There are four separate wall cases for an exhibit in the Willingtown Atrium Gallery. I suppose for the sake of asymmetry, I divided the exhibit into five.  Actually I simply had more than would fit in four booths so a fifth zone was added to display a beautiful, hand painted banner, various sashes and documents pertaining to the Regina Elena Society, a female beneficial society which existed in Little Italy for approximately fifty years.

The other four cases cover the immigrant generation, early businesses and clubs in Little Italy, the founding of Saint Anthony’s Church, and lastly, the Italian Festival with photos of the beloved Father Roberto Balducelli, who passed away a few months ago.

Karen agreed to meet with her relatives on “the Hill,” as the Saint Anthony’s area is known, and to serve as a community liaison for memorabilia and information. Her knowledge of and enthusiasm for the history of Little Italy, from little sidelights to the big events, is a big reason the exhibit exists and why it has a nice variety of materials.

Many stake holders in the Little Italy community are to be thanked for loans, input, and time spent. Among them: Lewis Crusco III, President of the Saint Anthony’s Club for meeting with us and providing photographs for the exhibit;  Father Nick Waseline, Pastor of Saint Anthony’s Parish. Father Nick graciously provided loans for this exhibit from the Italian Festival planning committee archives; Rick DiSabatino, great grandson of Ernesto DiSabatino, for loans of construction instruments;  Tom Malgiero for photographs and information on Nicola Fidanza (Fidance) and Sarah Fidanza Corletto;  Luigi Vitrone for insights on today’s Little Italy;  Anthony J. Albence for images of stained glass and of Saint Anthony’s Festival; Robin Robino of Mrs. Robino’s Restaurant for a tour of this classic italian eatery;  Rebecca Simeone for photographs of modern Little Italy businesses;  and Alan Margolet, co-founder of the original Capriotti’s Sandwich Shop for indicating a front page article on the shop in Delaware Today Magazine (and for the awesome complimentary bobbies!)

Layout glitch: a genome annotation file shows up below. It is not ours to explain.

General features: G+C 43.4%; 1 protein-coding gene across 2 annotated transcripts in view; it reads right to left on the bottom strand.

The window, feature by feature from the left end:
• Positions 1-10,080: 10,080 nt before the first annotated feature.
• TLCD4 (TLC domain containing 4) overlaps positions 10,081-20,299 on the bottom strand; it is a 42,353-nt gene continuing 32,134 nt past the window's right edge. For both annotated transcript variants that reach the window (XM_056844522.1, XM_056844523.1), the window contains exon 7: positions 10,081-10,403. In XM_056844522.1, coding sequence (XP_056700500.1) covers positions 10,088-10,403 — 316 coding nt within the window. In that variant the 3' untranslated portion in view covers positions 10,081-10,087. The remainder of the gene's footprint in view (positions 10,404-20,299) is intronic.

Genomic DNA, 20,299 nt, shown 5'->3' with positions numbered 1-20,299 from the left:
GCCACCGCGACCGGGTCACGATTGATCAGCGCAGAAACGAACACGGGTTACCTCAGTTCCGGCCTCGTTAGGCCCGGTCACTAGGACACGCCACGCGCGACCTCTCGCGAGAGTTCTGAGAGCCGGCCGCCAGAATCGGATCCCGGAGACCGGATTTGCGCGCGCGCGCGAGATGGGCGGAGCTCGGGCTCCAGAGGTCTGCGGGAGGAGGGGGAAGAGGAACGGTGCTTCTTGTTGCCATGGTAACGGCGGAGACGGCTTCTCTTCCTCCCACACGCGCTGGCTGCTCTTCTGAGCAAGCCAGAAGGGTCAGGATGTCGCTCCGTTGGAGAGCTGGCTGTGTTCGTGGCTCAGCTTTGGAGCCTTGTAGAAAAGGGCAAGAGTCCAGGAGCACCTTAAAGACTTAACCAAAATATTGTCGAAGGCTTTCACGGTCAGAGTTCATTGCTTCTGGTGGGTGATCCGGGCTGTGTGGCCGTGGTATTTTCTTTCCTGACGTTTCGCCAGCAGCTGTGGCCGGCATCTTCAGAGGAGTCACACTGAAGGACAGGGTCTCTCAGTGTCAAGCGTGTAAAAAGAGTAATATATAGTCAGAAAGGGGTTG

The exhibit is full of rare images and detailed histories of the Italian-American communities in Delaware are available in the adjacent library. Come on in and see it.


2 thoughts on “Little Italy, Big Festival

  1. Ed,

    I enjoyed reading the “Little Italy” story today. Coincidentally, The Mill Creek Hundred History Blog has run two stories over the past few days inquiring about the Italian community at Wooddale’s quarry and what became of them and their families. It starts with the murder of Abner Hollingsworth, but I think the real story has to do with the Italian stonecutters and their families.

    H.B.

  2. Thank you H.B.H,
    Italian American settlement in northern Delaware is intriguing. The first real identifiable group, as far as i can tell, was on Squirrel Run near the Hagley Mills. Workers for DuPont and their families congregated there and formed a small enclave. I read Priscilla Thompson’s “Arriving In Delaware: The Italian American Experience” for most of the historical background for the exhibit. The only reference to Wooddale is connected to quarry foreman Raffaele Di Guglielmo who eventually moved to Wilmington and operated a macaroni factory. I suppose given the proximity of Hockessin, if one were to make a guess, the Mill Creek hundred group may have become involved in various agrarian pursuits, given that many Italians became involved in mushroom cultivation there in the early/mid 1900’s. However, given Di Guglielmo relocated to Wilmington’s east side, his Italian neighbors may have done the same. If you come in to see the Little Italy exhibit, ask for me. I’d be happy to try to answer any questions the exhibit may bring up.
    Ed